The record demonstrates that Aydt missed medical appointments on May 11 and May 14, 1998, failed to commence outpatient treatment on May 19, and failed to attend a meeting with her supervisors on the morning of May 20, 1998. These multiple absences constituted misconduct, even if they were caused by Aydt's psychological and physical ailments. See Jones v. Rosemount, 361 N.W.2d 118, 120 (Minn. App. 1985) (holding that a pattern of persistent absence constitutes misconduct, regardless of the reason for the absence).

The next question is whether Aydt's misconduct disqualifies her from receiving reemployment benefits. If Aydt's misconduct was a result of a serious personal illness and she made reasonable efforts to retain her employment, Aydt remains qualified for reemployment benefits. Moeller, 281 N.W.2d at 882.

The record indicates that Aydt suffered from serious illnesses, including panic disorder, depression and alcohol dependency. See Minn. Stat. § 268.09, subd. 10(1)(i) (recognizing chemical dependency as a serious illness). Aydt contends that she "made every effort to try to get help" within the constraints of her illnesses and that her failure to attend outpatient treatment was caused by her serious illnesses. When viewed in a light most favorable to the decision, however, the record demonstrates that Aydt missed her first outpatient appointment because her horse was ill. The record also indicates that Aydt missed her May 14, 1998, appointment because she did not have transportation. Although she agreed to do so, Aydt failed to begin outpatient treatment on May 19, 1998. With regard to the May 20 meeting, Aydt testified that she did not know why she failed to call and inform her supervisors that she would not be attending, but she admitted that she was capable of calling. On each of these occasions, Aydt failed to seek treatment because of personal concerns that were not directly related to her illnesses. Accordingly, the record supports the commissioner's representative's conclusion that Aydt's absences were not a result of her serious illnesses.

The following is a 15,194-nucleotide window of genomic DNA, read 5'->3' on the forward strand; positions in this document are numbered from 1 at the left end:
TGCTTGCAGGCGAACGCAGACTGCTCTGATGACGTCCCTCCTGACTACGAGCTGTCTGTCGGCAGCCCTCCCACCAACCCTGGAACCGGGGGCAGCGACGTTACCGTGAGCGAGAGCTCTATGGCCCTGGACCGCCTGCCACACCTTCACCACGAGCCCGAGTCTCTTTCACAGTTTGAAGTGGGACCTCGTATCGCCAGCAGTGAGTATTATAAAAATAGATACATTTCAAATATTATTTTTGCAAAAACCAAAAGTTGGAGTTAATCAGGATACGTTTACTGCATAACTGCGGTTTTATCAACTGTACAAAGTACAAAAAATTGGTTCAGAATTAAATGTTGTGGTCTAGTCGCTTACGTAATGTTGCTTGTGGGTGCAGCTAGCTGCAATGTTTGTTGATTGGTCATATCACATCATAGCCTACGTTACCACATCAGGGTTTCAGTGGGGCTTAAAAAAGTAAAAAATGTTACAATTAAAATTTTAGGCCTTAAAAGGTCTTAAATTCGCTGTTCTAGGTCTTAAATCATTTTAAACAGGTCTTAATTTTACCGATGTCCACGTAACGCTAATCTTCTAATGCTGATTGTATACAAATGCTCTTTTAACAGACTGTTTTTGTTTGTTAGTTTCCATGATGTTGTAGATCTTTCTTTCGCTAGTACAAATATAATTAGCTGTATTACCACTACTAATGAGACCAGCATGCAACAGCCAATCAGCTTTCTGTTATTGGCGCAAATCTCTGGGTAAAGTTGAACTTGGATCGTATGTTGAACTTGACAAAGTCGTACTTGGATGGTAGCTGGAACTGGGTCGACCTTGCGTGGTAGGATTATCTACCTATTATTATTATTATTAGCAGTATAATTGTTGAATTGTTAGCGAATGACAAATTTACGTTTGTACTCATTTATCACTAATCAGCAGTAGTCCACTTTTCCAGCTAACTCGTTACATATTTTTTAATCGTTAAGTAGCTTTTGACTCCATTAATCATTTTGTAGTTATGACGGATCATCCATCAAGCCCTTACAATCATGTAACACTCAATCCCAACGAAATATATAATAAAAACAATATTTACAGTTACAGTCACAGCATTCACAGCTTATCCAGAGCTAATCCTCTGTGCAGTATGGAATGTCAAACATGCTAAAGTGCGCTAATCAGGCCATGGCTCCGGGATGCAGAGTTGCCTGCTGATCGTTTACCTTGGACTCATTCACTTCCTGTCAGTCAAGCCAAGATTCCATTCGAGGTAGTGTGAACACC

Finally, Aydt contends that she was not "discharged because of misconduct that interfered with and adversely affected that employment." Minn. Stat. § 268.09, subd. 10(1) (emphasis added). Because Aydt was on medical leave and missed no work assignments, she argues that her employment with Minnegasco was not harmed by her failure to attend outpatient treatment or her scheduled meeting with her supervisors. We disagree. In order to be disqualified from receiving reemployment benefits, an employee's misconduct need not actually harm the employer. Rather, the misconduct must only adversely affect the claimant's employment. Id. In this case, Minnegasco permitted Aydt's medical leave and requested that she attend outpatient treatment, in part, so that she could improve her health and return to the workplace. By failing to honor those reasonable requests and maintain her treatment, Aydt limited her ability to return to work. In that way, Aydt's actions adversely affected her employment with Minnegasco. When viewed in a light most favorable to the decision of the commissioner's representative, the evidence supports the finding that Aydt was discharged for disqualifying misconduct.